No Surprise: Singapore arrests blogger who posted anti-government notes on Facebook

Seems that the government of the very “fine” land of Singapore — fines for littering, fines for chewing gum, fines for walking on the grass, etc. — remains intolerant of anyone saying something bad about it or the ruling party.

Abdul Malik Ghazali was arrested after he posted comments on Facebook critical of how Singapore is running the inaugural Youth Olympic Games. Special attention was paid in those comments to the minister for community development, youth and sports.

AFP reports (Singaporean arrested for anti-gov’t remarks on Facebook) that Malik’s postings on his own Facebook page highlighted recent floods in Singapore, the escape of detained terror suspect Mas Selamat Kastari, the amount of money spent to host the games and reports of the poor standard of food served for games volunteers.

He said it was time to “burn” the sports minister and the ruling party.

“Rally together and vote them out!!!” he wrote.

Abdul Malik said in comments published Wednesday by The New Paper that “the comment is a metaphor”.

“I did not intend for it to be taken literally. I did not mean for someone to actually burn,” he said.

The Singapore government takes a dim view of any dissent it cannot control. Government leaders have successfully sued dissidents for libel. In some cases the lawsuits have bankrupted political organizations.

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8 Comments

Filed under Asia, Censorship

8 responses to “No Surprise: Singapore arrests blogger who posted anti-government notes on Facebook

  1. Social networking websites like Friendster, FaceBook and Twitter have changed the information environment. Citizen Journalists, like Abdul Malik, can now reach out and influence as many individuals as professional run news organisations. Herein lies the danger. As unlike professional journalists who abide by a code of ethics, citizen journalists are unregulated and may be motivated by personal agendas. In addition, the homogeneity of these social communities, and sense of bond among “friends” with common interests, makes these communities susceptible to being easily manipulated.

    The Greek Riot in 2008 is a case in point where the death of a student, at the hands of the police, need not have degenerated into nation-wide violent protests. The incident could have remained contained pending investigations by the authorities. Unfortunately, irresponsible citizens began spreading unsubstantiated accusations of police brutality on social networking sites. This fanned anti-police sentiments which eventually spiralled out of control. Analysts are unanimous in their belief that social networking websites were the catalysts in the Greek riots of 2008.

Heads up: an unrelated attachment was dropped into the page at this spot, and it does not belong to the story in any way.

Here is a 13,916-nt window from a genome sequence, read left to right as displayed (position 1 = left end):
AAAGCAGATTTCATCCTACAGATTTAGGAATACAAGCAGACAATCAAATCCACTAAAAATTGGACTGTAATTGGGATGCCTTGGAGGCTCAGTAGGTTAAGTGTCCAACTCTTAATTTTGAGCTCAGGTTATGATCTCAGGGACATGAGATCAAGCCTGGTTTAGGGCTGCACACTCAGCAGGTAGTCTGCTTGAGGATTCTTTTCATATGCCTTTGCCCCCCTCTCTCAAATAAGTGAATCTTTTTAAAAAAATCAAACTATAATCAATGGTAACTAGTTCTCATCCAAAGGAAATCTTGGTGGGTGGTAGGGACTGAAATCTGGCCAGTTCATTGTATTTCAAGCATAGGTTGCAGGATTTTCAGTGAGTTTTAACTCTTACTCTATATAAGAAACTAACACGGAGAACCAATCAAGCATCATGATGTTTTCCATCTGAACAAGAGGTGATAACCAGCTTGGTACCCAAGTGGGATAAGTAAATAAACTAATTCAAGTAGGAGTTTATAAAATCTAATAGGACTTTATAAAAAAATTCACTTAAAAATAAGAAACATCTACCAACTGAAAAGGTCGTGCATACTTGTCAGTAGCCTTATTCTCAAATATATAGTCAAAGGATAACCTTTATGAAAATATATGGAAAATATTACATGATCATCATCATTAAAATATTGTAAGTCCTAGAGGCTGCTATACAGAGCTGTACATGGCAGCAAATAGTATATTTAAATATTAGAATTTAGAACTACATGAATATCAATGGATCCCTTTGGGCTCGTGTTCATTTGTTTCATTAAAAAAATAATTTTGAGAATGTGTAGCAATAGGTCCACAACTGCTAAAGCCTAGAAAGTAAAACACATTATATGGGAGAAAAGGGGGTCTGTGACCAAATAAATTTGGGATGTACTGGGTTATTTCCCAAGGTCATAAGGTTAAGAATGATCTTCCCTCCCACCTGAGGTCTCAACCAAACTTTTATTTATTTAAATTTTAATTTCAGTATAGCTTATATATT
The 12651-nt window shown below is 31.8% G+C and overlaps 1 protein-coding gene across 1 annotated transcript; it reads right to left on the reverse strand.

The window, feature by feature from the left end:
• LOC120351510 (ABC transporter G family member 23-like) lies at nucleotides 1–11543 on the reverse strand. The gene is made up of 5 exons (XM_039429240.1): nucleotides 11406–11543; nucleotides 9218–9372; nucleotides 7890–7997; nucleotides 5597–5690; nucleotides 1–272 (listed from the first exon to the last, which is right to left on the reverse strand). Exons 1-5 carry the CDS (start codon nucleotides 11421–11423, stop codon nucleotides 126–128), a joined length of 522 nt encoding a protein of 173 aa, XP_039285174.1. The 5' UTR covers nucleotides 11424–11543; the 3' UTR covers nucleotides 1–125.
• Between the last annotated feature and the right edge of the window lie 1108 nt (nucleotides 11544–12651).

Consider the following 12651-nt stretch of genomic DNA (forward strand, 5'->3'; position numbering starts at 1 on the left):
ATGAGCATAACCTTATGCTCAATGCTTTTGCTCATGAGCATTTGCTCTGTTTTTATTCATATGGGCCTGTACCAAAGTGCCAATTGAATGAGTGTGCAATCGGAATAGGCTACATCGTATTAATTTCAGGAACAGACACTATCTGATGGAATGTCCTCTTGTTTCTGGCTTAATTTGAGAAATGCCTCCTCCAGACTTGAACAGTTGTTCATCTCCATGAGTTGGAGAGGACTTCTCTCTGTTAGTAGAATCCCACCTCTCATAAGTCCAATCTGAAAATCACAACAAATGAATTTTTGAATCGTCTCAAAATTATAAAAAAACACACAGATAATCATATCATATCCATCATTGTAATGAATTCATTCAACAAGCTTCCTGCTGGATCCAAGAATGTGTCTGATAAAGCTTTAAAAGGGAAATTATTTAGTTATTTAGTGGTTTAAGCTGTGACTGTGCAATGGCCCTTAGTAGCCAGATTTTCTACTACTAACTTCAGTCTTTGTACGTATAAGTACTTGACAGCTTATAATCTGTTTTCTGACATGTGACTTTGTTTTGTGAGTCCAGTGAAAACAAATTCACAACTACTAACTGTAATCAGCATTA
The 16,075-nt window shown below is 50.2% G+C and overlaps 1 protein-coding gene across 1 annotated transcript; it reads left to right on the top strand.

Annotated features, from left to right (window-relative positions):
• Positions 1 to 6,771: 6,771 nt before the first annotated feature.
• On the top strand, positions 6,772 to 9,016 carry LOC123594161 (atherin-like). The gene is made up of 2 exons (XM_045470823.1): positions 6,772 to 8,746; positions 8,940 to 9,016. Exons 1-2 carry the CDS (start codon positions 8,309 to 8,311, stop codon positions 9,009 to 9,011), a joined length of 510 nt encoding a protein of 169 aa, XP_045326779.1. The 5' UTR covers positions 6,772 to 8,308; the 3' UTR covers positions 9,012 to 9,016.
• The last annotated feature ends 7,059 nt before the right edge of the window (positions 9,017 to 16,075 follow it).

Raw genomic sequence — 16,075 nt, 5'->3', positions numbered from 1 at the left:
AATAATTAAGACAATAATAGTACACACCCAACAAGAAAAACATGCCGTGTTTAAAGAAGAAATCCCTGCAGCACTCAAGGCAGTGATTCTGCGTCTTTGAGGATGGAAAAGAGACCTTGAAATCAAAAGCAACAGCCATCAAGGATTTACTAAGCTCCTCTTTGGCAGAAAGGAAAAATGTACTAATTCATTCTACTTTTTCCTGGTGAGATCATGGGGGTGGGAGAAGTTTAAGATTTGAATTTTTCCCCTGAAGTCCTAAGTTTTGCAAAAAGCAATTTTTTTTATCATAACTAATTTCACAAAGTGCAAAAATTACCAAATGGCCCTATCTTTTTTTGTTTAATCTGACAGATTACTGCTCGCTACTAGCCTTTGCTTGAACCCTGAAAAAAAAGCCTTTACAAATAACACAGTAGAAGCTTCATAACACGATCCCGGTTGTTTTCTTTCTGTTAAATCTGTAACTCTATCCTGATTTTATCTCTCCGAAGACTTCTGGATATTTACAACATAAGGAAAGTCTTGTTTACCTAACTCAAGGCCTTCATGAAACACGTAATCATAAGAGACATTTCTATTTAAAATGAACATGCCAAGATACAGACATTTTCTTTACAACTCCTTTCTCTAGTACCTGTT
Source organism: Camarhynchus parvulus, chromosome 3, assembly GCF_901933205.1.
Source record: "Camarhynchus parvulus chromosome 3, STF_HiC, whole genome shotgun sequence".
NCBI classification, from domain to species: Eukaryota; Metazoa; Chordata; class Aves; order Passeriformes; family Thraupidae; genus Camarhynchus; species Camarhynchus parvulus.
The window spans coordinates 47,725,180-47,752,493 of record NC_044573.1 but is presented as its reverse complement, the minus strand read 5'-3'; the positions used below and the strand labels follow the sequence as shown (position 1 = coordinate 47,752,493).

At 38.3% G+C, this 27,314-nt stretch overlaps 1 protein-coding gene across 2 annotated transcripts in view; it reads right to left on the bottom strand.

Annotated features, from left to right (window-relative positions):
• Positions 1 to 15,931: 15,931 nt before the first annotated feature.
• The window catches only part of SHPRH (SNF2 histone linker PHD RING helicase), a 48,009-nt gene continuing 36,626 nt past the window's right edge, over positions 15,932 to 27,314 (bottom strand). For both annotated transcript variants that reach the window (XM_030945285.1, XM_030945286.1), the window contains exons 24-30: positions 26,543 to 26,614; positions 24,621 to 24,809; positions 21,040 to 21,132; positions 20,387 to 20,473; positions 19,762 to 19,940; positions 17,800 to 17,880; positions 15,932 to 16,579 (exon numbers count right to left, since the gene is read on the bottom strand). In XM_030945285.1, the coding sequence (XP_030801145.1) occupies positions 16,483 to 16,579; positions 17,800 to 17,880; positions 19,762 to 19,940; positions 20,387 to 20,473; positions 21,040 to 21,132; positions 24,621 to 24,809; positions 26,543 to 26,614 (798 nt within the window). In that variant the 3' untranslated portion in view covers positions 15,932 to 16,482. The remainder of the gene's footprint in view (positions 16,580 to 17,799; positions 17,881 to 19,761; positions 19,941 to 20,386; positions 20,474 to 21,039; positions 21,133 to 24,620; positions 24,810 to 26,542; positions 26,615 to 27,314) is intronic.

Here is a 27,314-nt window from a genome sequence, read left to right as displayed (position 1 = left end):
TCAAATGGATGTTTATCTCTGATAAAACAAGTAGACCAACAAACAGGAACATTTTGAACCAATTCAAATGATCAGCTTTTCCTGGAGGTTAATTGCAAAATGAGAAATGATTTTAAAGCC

Hence, while I believe that netizens have the right to express their views, the expression of these views must be done responsibly. The inciting of violence is definitely not one freedom I support.

    In my opinion, the Police is right to investigate this case and if a crime has been committed, the appropriate actions taken.

    • kubiske

      But the problem is that in many countries like Singapore the crime is speaking out against the government in an “unauthorized” manner.

      Absolutely threats of violence should be investigated. But the real intent of the police action in this case seemed more to stifle criticism than any serious belief violence was about to be done.

      And why does one need to be arrested to investigate? Aren’t the Singapore cops able to ask a few questions to determine if the writer really meant to “burn” the minister?

      On the large issue of rumor-mongers influencing the public. Unfortunately I have seen in too many places that rumors are more believable because of restrictive or unresponsive governments and/or because of a lack of trust in the local media.

      Many time this lack of trust comes because the media are unable to tell the truth about what is happening. (Think China.) Other times it is unwilling because of bad ethics within the media outlets. (Think of the National Enquirer or other supermarket tabloid.)

      Bottom line: Without trusted and free media, rumors and unsubstantiated rantings will carry more weight. (Hell, just look at the USA. The Tea Party folks build distrust against the major news organizations — New York Times, CNN, etc. They then replace the factual info one would get with their own story line. Hence, 1 in 5 Americans think Obama is a Muslim or that he was not born in the United States.

      Trust is everything. I used to tell my journalism students trust is like virginity. Once gone, it’s gone.

  2. anonymous

    the word is “libel” not “liable”! (last word in the second last sentence)

  3. Heh. The police are getting nervous ever since the PAP MP Seng Hang Thong was literally burned by a crazy dude last year. That said, kinda shaky though to think that one guy’s comment can be taken out of context and used by another psycho to chuck a molotov at a politician. If merely a warning is issued in the end rather than a jail sentence to send a message, fair enough.

    • Anonymous

      I am a Singaporean. You are right, i almost forgot that case. The poor MP was badly burnt by a crazy person.

  4. George

    The Elitists who run singapore need to be assassinated. and there needs to be violent upheavel and revolution in that country and most other countries on the planet, and the singapore Fascist controlled government cant do a damn thing about this comment or me as i am in AMERICA ha ha! However we do need a revolution here too.

  5. Anonymous

    free world peace

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